Reader Question: Is It Too Late to Save My Relationship?

Hi LoveLearnings,

This is one of the best sites I’ve found on the internet about dating and relationships! Thank you. I need your help I think my relationship is falling apart and a breakup is imminent. Will I try to save it or just move on for good? Is it too late? I appreciate a response. thanks!

– dazed&confused

Hello dazed&confused,

Thank you! We do try to help out whenever we can. Anyway I am often asked by desperate, depressed, discouraged people if it is too late to save a relationship on the rocks. People feel like giving up after years of frustration, or they wonder why they make so much effort when it seems their spouse or partner doesn’t try at all. “How much of this can I take?” they ask. “Should I keep trying to save my relationship even though nothing I do seems to make any difference?”

The answer to the “Is it too late?” question is that it is almost never too late to make a positive change in your relationship. And the good news is that you can make positive changes even acting alone, even if your partner or spouse is not doing anything.

But it’s important to understand that it won’t be easy. You have to want it. There is no magic bullet or wonder drug to fix things, particularly in a relationship that has been damaged and neglected for many years.

And, although you can make positive changes pretty quickly, even acting on your own, there are no guarantees of success. But you can certainly make things better soon, and that will give you a much better chance of saving the whole relationship in time.

What can you do right now, today, on your own? I can hear the doubt in your voice already. Let me tell you – the first, and most important thing you can change at once is your own attitude towards the relationship.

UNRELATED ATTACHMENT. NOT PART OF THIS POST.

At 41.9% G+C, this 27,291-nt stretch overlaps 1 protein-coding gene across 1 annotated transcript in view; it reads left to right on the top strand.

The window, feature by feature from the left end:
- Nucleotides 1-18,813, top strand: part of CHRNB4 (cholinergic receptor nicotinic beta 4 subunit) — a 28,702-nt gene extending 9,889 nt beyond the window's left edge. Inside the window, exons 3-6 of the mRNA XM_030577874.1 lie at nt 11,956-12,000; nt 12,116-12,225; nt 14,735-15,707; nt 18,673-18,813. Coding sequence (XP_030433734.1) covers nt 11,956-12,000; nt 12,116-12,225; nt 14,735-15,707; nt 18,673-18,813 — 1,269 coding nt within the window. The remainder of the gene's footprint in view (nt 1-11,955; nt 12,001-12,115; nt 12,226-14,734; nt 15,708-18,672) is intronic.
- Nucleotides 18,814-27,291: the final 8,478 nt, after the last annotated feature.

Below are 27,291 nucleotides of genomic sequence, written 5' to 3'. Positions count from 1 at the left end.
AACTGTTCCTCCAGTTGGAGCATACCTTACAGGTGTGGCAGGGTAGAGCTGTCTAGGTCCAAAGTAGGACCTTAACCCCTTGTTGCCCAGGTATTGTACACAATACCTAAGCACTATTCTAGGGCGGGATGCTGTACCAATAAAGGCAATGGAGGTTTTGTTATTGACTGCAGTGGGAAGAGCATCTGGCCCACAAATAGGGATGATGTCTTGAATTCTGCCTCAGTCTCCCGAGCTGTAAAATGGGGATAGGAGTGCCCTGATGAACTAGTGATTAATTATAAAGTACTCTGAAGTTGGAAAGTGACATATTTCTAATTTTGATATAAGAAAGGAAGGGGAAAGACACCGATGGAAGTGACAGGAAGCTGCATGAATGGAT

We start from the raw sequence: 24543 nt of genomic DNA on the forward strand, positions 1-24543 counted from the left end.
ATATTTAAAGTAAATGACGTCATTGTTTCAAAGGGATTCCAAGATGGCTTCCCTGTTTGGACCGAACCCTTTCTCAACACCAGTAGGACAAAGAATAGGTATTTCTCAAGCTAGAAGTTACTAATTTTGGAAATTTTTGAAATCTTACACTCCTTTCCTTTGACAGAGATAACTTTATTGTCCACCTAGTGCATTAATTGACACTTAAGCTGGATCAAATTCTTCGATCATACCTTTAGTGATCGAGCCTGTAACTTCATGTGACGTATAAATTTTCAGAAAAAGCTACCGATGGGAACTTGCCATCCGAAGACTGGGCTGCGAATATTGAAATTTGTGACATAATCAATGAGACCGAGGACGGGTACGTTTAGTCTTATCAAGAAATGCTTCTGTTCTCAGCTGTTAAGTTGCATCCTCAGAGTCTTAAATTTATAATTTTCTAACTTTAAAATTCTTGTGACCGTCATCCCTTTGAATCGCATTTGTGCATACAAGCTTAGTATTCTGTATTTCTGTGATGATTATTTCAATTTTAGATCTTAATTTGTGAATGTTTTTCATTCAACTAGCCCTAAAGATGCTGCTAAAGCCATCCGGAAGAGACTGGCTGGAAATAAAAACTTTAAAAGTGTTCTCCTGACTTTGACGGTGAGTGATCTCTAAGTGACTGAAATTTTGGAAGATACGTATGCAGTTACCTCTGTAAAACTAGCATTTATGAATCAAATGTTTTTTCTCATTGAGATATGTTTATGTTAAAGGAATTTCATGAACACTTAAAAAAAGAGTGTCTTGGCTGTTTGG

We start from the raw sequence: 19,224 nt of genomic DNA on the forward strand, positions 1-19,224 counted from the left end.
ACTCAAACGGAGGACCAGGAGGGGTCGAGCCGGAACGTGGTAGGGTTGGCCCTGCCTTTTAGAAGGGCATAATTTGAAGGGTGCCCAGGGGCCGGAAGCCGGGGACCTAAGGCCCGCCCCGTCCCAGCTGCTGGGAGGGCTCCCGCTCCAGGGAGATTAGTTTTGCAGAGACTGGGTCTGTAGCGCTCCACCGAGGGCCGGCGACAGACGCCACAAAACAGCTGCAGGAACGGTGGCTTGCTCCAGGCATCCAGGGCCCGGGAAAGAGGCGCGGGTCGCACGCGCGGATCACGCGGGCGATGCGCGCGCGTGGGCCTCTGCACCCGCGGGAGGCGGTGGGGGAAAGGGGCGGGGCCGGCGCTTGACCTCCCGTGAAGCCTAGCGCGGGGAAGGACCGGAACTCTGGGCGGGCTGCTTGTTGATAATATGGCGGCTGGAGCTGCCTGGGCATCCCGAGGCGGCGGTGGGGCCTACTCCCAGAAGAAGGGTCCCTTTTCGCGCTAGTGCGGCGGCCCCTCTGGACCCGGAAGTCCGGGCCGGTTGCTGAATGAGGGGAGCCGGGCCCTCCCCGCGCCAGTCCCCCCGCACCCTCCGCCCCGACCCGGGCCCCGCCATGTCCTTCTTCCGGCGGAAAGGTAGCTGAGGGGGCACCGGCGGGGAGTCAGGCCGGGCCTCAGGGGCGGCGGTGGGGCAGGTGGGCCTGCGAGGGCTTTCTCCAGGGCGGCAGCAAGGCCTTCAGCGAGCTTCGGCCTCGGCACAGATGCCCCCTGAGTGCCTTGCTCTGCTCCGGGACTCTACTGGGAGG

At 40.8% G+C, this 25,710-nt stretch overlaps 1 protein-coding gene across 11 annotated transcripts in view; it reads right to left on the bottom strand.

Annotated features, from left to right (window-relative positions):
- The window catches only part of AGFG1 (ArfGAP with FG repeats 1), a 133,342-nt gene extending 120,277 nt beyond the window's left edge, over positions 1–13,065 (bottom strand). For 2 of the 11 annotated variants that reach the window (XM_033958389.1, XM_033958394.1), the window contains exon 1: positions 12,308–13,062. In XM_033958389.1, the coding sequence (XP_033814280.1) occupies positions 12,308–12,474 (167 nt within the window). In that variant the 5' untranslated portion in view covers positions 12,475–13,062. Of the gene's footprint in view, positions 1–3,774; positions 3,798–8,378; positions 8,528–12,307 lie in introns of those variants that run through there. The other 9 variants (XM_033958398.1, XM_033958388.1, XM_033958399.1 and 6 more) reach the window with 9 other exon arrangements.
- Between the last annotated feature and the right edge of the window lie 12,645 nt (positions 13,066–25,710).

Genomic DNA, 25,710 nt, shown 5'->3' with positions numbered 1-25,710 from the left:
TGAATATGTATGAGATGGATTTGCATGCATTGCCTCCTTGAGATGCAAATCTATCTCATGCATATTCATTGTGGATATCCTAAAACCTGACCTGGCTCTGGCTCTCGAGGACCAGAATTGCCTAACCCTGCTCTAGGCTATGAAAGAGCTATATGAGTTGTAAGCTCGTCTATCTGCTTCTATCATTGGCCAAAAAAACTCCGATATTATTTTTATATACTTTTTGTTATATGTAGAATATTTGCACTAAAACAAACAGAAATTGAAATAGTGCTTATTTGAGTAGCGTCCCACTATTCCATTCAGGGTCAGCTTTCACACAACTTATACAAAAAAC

You’ll need to take some time to think and write down ideas about your part in the dysfunction in your relationship. That isn’t easy – we are all pretty good at blaming other people for all our troubles, but when it comes to taking responsibility about our own faults, we don’t do nearly as well. That’s human nature.

The truth is, it takes two people to have a relationship, and both of them are in some way responsible for its health and success. I’m not asking you to bear the full responsibility for your relationship’s problems, or even to take the blame for most of the difficulties. But I am asking you to be honest with yourself about your shortcomings and any patterns of behaviour like nagging or fighting or jealousy that might harm the relationship.

So you’ll need to find some private time to do some thinking and writing. Even five or ten minutes a day will be enough. Sit down and write your ideas on scraps of paper – list the positive and negative qualities you have and the contributions you make to the relationship. Also list any of your negative traits you feel may be causing problems.

It’s important at this stage to be humble, but to understand the difference between humility and humiliation. One is healthy and the other is unhealthy. Humility means accepting and acknowledging that you aren’t perfect. Humiliation means wallowing in your imperfections and exaggerating them until you are completely miserable. It’s good to be humble, but the object here isn’t to humiliate yourself.

Don’t write anything about your spouse or partner. This is not about criticizing them, or making yourself angrier or sadder about what they are doing. This is about finding constructive ways that you can contribute to rehabilitating your relationship. So keep a positive mindset. Be sure to list positive ways you contribute to the relationship as well as your drawbacks. This will help you keep a balanced view of yourself.